- The Body (1983; Royal Shakespeare Company) – an eccentric West Country community contend with the presence of an American airforce base. “Under Milk Wood meets Dr Strangelove“, was one critical verdict. It was written during the cold war with the USSR when many were concerned about American nuclear weapons on British soil. Nick had a friend whose farm backed onto the St Mawgan Air Base. Every morning the farmer went to check his sheep while a US Marine followed his movements with a gun. In Nick’s research he learned how Marines were trained, broken down and rebuilt so they’d be effective fighting men. Nick said that The Body was a play about identity.
- The Earth Turned Inside Out (1984; community play for the Borough of Restormel, Cornwall) – the rivalries of two Cornish mining communities set in 1815 at a time when the Cornish copper mining industry was healthy but prone to market forces.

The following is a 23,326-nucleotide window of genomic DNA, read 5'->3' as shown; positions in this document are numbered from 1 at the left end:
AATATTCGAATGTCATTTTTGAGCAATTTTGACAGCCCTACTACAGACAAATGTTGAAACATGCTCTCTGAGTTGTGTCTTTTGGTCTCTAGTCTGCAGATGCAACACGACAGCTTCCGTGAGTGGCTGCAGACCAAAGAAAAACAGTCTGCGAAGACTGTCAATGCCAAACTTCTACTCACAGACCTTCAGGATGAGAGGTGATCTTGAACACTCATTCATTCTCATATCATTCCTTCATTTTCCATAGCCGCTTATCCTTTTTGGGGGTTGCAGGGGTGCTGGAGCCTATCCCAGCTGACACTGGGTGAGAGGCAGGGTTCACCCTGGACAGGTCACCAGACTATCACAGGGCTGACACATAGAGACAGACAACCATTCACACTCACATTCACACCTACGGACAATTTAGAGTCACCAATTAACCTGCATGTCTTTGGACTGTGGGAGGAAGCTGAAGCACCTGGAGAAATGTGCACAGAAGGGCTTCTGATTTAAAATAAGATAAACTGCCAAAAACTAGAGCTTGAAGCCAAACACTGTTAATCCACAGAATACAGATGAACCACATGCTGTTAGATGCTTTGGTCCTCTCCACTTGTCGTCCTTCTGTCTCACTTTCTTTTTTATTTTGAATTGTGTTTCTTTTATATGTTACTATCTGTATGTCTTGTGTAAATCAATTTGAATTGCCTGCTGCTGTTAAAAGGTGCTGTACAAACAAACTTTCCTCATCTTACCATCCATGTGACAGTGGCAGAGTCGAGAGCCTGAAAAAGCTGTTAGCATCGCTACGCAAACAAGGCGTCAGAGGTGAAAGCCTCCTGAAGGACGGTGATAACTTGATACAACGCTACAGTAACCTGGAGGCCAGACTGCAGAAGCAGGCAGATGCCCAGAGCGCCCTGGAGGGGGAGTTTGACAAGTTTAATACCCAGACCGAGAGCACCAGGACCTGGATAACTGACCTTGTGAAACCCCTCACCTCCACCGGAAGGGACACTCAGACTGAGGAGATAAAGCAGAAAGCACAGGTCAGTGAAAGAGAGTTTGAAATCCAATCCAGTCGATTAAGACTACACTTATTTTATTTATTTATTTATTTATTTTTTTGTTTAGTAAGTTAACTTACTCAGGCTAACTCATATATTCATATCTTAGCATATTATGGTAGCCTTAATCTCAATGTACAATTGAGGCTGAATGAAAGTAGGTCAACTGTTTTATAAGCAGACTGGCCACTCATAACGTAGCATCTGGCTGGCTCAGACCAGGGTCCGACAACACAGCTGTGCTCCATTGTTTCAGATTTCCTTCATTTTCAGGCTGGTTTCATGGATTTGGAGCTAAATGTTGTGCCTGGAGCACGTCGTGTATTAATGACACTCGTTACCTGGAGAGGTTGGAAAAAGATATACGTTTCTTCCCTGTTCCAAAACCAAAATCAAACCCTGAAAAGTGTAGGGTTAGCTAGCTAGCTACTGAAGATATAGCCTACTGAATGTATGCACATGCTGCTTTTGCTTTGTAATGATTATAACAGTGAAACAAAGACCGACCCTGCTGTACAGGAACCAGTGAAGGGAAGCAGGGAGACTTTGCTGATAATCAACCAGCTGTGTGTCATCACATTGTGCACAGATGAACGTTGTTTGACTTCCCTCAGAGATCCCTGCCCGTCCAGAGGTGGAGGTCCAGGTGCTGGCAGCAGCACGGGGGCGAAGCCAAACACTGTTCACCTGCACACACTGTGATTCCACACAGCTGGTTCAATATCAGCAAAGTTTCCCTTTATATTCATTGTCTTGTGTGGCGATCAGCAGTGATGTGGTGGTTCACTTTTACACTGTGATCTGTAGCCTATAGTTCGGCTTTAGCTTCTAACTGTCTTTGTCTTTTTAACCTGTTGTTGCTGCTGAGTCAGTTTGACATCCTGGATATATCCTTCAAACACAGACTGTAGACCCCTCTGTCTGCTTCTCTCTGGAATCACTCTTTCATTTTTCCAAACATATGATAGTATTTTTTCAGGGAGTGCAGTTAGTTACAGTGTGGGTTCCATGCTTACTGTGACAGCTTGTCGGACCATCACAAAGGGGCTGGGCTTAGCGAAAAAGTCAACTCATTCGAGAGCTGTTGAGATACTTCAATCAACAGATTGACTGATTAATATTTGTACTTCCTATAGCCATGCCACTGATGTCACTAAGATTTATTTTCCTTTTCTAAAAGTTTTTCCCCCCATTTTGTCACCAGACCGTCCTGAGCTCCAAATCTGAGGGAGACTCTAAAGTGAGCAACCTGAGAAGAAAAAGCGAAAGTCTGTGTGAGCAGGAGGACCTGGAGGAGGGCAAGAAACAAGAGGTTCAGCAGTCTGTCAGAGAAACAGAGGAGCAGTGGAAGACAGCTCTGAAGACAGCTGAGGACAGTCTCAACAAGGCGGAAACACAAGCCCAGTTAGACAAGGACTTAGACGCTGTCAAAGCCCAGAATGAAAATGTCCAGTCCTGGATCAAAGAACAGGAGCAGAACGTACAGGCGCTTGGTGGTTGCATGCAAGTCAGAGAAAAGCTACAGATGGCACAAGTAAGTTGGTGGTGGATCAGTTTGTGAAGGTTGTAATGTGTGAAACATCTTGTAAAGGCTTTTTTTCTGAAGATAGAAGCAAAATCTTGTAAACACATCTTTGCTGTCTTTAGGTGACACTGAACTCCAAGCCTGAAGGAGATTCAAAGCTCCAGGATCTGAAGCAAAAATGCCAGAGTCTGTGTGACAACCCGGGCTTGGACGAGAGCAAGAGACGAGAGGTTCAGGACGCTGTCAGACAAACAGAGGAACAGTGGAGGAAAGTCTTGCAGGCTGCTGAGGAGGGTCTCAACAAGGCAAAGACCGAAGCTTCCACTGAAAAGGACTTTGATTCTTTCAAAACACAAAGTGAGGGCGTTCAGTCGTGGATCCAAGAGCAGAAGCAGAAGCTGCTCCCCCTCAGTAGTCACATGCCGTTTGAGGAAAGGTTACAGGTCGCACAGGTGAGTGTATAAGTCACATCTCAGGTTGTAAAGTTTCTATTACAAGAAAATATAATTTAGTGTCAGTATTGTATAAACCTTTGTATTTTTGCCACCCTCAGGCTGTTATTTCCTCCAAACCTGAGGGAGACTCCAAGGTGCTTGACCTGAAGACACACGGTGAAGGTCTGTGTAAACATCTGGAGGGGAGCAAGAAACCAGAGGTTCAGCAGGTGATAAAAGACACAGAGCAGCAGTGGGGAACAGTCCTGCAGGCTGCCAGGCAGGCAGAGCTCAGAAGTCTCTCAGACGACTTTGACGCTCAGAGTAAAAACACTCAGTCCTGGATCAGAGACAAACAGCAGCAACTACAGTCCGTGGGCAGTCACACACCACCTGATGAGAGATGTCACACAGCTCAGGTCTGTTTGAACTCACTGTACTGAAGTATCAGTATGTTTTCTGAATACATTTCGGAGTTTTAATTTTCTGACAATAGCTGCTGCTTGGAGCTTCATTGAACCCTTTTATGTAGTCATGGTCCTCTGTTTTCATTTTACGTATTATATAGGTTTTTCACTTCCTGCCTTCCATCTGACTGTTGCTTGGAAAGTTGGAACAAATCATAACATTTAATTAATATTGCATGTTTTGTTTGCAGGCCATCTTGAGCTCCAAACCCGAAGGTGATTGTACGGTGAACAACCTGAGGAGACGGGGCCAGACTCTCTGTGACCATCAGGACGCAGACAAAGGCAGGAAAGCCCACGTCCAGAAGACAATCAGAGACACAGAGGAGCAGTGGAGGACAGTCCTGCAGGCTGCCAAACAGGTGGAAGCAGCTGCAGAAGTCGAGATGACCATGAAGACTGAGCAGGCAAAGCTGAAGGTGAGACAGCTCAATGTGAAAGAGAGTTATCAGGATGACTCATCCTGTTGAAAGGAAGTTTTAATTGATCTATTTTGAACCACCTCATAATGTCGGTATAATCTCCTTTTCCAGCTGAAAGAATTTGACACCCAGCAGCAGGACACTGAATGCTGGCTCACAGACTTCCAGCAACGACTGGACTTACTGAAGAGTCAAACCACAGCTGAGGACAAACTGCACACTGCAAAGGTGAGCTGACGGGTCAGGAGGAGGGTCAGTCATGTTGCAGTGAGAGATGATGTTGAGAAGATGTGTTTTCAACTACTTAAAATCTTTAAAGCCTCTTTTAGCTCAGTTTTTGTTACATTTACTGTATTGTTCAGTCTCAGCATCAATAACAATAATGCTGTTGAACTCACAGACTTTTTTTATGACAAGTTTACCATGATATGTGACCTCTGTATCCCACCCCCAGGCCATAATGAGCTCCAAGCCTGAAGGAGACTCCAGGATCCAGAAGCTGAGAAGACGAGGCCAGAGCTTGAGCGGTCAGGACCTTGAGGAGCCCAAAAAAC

- Bud (1985; Royal Shakespeare Company) – fifty-year-old Bud has spent twenty years without rancour or spite working his wife’s farm but his peaceful existence comes to an abrupt halt when a misjudgement forces him to question his motivation and examine the ‘acid drop scorchin holes in the startched napkin of our marriage’.
- The Oven Glove Murders (1986, The Bush Theatre, London) – described by one critic as “an acerbic response to the British cinema revival led by Chariots of Fire“, the play is a writer’s experience of the film industry. A playwright has a screenplay set in The Greenham Common peace camp given the Hollywood treatment by a young producer; a similar premise is the basis of the film The Strike by The Comic Strip team two years later.
- The Dead Monkey (1986; Royal Shakespeare Company at the Barbican Pit) – a childless Californian couple sit down to a candlelit supper to commemorate the death of their fifteen-year-old pet. The party sours after a series of discomforting revelations. Nick Darke’s best known play, The Dead Monkey has been staged many times around the world, including a major USA revival featuring David Soul and in Germany in translation as Der tote Affe.
- Ting Tang Mine (1987; for The National Theatre) – reworking of the community play “The Earth Turned Inside Out”: the fate of two competing mining communities used as a parable for Thatcher’s Britain.
- A Place Called Mars (1988; community play for Thornbury, South Gloucestershire). The play is set on a haunted marshland.